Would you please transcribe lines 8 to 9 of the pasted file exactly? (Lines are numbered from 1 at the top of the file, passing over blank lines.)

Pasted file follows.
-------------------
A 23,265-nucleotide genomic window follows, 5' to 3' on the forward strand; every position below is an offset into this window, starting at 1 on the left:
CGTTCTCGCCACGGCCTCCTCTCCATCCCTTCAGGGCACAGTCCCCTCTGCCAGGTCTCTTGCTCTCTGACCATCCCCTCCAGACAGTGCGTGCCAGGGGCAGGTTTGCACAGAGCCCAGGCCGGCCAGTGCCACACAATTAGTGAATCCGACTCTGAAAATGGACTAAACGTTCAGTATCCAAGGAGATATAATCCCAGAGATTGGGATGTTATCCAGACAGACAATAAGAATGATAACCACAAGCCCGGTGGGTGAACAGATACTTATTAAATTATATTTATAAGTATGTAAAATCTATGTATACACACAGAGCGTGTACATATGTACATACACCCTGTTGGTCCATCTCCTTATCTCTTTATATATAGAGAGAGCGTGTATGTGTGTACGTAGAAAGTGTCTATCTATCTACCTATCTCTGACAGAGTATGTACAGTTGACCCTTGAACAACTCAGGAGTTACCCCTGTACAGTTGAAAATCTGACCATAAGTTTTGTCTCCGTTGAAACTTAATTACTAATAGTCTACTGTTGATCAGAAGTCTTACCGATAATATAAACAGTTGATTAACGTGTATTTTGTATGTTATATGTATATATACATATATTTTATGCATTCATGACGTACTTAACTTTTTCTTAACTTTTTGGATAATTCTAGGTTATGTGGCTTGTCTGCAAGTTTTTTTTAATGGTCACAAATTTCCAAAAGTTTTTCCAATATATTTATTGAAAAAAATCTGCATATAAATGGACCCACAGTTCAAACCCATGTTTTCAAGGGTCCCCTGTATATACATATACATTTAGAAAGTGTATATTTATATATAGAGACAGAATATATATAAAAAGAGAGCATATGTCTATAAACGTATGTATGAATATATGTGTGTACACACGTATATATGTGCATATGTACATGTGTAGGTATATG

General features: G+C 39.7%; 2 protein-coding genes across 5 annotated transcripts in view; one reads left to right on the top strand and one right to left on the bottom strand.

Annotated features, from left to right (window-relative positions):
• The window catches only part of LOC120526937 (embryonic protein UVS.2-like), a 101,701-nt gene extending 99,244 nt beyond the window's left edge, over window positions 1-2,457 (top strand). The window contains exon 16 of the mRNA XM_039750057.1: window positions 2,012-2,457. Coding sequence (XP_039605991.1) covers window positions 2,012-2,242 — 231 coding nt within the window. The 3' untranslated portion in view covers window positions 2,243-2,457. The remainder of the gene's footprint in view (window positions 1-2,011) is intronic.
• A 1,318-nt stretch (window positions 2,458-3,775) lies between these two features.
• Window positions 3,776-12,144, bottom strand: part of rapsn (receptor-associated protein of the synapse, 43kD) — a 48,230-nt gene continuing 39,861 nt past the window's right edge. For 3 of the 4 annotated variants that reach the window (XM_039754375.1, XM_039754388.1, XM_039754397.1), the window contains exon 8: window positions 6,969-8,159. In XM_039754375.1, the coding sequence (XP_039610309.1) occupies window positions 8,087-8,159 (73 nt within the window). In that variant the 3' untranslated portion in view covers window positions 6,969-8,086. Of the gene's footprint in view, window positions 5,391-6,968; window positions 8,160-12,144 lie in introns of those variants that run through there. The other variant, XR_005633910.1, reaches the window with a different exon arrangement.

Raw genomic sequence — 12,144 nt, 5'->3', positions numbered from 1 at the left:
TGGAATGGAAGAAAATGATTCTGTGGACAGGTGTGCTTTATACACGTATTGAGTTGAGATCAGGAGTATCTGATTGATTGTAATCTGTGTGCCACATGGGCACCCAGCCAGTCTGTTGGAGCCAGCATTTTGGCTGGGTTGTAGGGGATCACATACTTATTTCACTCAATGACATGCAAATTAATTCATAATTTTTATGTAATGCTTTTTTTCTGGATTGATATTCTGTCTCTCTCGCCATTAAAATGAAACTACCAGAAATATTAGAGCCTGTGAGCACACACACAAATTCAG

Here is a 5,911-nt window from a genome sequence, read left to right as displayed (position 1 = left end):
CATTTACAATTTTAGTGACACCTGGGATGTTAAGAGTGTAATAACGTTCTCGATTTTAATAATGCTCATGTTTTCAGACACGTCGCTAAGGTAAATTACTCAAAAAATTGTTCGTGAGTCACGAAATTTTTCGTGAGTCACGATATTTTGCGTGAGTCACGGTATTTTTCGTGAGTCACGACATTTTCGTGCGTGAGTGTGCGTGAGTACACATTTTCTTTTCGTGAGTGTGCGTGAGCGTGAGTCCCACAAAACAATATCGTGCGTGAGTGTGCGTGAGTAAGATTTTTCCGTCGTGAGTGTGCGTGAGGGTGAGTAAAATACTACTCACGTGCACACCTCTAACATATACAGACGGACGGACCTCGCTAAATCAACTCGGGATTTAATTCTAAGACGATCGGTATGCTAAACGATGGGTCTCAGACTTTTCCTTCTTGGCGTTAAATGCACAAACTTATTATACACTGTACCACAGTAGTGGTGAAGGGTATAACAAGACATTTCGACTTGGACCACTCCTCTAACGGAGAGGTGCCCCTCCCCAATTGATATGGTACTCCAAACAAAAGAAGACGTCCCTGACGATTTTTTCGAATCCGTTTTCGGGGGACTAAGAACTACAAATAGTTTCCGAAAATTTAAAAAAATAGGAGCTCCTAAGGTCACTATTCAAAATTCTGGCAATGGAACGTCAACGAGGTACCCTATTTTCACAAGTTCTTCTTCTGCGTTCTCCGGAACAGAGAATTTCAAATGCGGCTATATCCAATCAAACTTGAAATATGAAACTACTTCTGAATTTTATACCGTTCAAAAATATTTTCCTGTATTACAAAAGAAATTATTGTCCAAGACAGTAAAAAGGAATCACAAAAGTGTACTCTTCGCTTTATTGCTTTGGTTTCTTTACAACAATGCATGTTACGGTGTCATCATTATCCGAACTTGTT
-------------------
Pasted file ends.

Raw genomic sequence — 12,144 nt, 5'->3', positions numbered from 1 at the left:
TGGAATGGAAGAAAATGATTCTGTGGACAGGTGTGCTTTATACACGTATTGAGTTGAGATCAGGAGTATCTGATTGATTGTAATCTGTGTGCCACATGGGCACCCAGCCAGTCTGTTGGAGCCAGCATTTTGGCTGGGTTGTAGGGGATCACATACTTATTTCACTCAATGACATGCAAATTAATTCATAATTTTTATGTAATGCTTTTTTTCTGGATTGATATTCTGTCTCTCTCGCCATTAAAATGAAACTACCAGAAATATTAGAGCCTGTGAGCACACACACAAATTCAG